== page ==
I think with any local company, you need to ask: "Who manufacturers your food?" They're not really a dog food company; they're a marketing/home-delivery company. They pay someone else to make the food and put their name on it. A lot of companies do that. So whether it's a "good" food really depends on who makes it, how tightly they control ingredient sourcing, and how good that sourcing is (meat quality, country of origin of ingredients, etc.). You have to do some digging to figure that out -- and possibly even talk to the owner of this Lake Erie.
As for what will work, it all depends on your dog and whether you have "true" allergies, and how your dog reacts. When I have a suspected allergic dog, I start with a limited ingredient food that's fish based, as it seems the one most likely to work for the most dogs (I'm playing the odds!). There are tons of brand options with those "limited ingredient" foods now. In rescue, my go-to is Wellness Simple because it seems to work for SO many dogs -- there are much better foods and companies out there, but this one seems to just plain work for a lot of itchy dogs at a price point that's not top-of-the-line.
The problem is that LID foods are not regulated, and third-party testing has shown that all of them tested have some contamination with ingredients not on the label. Whatever was in the extrusion machine from the prior run of some different food leaves residue behind that ends up mixing into the LID food. For itchy dogs, it seems like it often isn't enough to matter, so it's definitely worth trying. For serious food allergies affecting the gut (not skin), the contamination is a potential problem -- it's still worth trying, but the odds are lower.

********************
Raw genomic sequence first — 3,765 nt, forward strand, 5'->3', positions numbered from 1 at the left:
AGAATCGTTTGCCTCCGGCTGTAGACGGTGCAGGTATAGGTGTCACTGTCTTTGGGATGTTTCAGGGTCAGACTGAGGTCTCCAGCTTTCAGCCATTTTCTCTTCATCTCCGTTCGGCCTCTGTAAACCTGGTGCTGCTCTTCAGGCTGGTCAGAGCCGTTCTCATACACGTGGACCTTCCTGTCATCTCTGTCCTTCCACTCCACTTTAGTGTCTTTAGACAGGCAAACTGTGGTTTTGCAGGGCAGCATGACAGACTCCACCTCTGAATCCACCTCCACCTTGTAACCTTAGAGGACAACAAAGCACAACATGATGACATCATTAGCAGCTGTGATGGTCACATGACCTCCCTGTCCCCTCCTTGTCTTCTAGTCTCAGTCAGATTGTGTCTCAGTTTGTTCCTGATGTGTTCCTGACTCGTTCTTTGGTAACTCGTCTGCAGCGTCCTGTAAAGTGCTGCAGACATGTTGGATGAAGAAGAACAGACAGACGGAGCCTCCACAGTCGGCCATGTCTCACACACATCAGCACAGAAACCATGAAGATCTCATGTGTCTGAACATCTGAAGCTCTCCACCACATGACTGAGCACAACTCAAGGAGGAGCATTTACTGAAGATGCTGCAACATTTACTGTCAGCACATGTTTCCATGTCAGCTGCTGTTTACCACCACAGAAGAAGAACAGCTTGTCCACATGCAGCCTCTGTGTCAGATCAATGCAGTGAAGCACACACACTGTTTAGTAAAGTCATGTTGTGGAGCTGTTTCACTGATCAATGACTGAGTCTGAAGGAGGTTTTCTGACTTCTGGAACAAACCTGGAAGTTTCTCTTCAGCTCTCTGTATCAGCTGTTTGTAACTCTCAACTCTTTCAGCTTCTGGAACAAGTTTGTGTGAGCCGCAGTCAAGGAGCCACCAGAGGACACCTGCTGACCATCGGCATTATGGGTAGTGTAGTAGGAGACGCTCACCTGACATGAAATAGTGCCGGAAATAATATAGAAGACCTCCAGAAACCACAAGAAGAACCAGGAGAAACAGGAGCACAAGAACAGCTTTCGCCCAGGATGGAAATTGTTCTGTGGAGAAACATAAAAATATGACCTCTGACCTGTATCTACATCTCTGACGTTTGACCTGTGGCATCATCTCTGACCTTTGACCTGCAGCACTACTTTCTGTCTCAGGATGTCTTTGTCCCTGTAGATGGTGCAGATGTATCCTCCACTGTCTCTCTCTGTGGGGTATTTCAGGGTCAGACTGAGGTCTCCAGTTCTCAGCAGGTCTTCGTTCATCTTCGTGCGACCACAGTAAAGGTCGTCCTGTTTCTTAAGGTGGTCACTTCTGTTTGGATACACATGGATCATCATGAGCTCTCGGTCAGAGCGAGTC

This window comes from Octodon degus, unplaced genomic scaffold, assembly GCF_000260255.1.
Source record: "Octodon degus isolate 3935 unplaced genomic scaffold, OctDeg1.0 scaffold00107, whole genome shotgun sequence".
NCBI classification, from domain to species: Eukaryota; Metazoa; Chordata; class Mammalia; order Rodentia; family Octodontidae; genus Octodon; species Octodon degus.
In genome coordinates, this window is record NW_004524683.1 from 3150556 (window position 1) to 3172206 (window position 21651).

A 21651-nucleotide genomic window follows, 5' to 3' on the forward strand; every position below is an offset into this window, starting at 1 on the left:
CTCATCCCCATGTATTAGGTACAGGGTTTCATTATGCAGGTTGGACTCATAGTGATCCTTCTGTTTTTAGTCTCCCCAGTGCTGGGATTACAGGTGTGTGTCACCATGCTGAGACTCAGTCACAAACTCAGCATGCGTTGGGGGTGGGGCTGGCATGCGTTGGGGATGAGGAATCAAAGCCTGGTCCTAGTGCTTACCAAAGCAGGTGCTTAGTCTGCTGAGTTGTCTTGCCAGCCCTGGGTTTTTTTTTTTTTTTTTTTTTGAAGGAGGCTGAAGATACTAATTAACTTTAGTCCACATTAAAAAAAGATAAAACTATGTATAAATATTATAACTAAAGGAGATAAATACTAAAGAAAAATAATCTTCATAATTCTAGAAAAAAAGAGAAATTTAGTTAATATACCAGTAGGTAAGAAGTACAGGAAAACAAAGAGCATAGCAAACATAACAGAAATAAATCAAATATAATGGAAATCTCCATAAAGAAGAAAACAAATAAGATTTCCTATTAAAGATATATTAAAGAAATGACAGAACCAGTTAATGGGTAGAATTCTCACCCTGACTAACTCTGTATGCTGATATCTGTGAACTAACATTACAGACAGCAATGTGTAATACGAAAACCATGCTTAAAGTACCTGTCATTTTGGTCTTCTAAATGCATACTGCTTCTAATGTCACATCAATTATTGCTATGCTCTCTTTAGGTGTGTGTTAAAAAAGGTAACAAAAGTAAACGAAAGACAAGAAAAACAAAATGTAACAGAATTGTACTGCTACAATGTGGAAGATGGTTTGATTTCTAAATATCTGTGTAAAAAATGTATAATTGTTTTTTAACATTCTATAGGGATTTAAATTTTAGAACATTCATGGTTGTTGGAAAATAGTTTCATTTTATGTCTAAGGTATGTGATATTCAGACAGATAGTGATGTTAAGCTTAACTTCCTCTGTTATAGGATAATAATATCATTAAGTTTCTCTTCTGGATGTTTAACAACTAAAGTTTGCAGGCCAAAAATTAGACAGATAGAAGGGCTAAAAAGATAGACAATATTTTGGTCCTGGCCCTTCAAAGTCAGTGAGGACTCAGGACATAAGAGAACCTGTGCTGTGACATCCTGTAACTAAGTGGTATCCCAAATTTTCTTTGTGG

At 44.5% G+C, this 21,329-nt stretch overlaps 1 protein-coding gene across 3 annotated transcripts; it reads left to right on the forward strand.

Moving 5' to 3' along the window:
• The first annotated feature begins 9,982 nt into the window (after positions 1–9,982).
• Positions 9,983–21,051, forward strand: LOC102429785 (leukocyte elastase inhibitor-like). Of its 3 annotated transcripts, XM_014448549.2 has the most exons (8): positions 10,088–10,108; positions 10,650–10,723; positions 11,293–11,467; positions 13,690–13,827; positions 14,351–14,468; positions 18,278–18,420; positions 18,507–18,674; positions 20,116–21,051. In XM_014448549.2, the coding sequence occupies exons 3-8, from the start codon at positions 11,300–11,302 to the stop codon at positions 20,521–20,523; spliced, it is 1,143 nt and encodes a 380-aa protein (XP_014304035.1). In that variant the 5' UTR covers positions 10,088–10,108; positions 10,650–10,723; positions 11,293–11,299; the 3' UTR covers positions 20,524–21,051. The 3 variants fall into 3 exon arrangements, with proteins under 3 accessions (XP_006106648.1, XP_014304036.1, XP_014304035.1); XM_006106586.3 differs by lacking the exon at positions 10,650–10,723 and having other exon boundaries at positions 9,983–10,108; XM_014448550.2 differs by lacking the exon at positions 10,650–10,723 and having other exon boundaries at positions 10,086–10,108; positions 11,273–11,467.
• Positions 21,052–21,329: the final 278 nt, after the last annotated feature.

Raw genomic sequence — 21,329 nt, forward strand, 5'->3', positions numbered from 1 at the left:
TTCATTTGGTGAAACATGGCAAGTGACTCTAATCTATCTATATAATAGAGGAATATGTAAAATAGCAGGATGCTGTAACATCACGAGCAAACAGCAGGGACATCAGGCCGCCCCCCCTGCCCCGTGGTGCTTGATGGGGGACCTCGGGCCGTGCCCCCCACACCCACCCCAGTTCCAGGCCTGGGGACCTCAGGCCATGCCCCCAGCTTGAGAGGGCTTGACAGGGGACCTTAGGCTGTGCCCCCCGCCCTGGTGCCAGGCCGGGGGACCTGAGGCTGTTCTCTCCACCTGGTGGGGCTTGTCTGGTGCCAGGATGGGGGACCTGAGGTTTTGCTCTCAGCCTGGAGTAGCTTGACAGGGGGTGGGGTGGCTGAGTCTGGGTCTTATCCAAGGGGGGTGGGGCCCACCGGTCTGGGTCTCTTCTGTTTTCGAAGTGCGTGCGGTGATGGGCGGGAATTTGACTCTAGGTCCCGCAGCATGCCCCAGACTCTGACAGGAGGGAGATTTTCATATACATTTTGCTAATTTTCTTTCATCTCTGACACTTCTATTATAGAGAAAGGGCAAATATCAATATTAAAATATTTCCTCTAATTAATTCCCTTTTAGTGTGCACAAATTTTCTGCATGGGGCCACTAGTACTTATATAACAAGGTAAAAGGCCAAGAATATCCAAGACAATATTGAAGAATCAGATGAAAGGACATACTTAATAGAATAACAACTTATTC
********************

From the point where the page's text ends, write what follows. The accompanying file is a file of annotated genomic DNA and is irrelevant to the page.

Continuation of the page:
If you try a few limited ingredient kibbles for 6-8 weeks each, and they don't solve the problem, you have two options: (1) vet RX hydrolyzed protein kibble (around $80+ for 20 pounds)--it freaks people out because it has chicken but it's been changed at a molecular level in how the body processes it so it can't be recognized as an allergen, and it works for many allergy dogs -- it's a food of last resort, to me; or (2) a more natural, non-kibble diet where you can control ingredients (commercial raw, well-formulated/balanced homemade, or a base-mix like The Honest Kitchen Preference + whatever protein the dog can handle)--I chose this path instead of RX food, and it worked for my dog.
FWIW, I have a theory that food allergy dogs whose elimination diets prove them to be reactive to different kibble proteins may actually be allergic to kibble binders. I can't prove it, but I've seen it a few times where dogs couldn't eat a single protein with sweet potato in kibble, but then ate that same protein raw with steamed sweet potatoes in a homemade diet just fine. So I'm starting to wonder if the surge of food allergies we're seeing are kibble-induced. It's pure speculation, but it's got me wondering.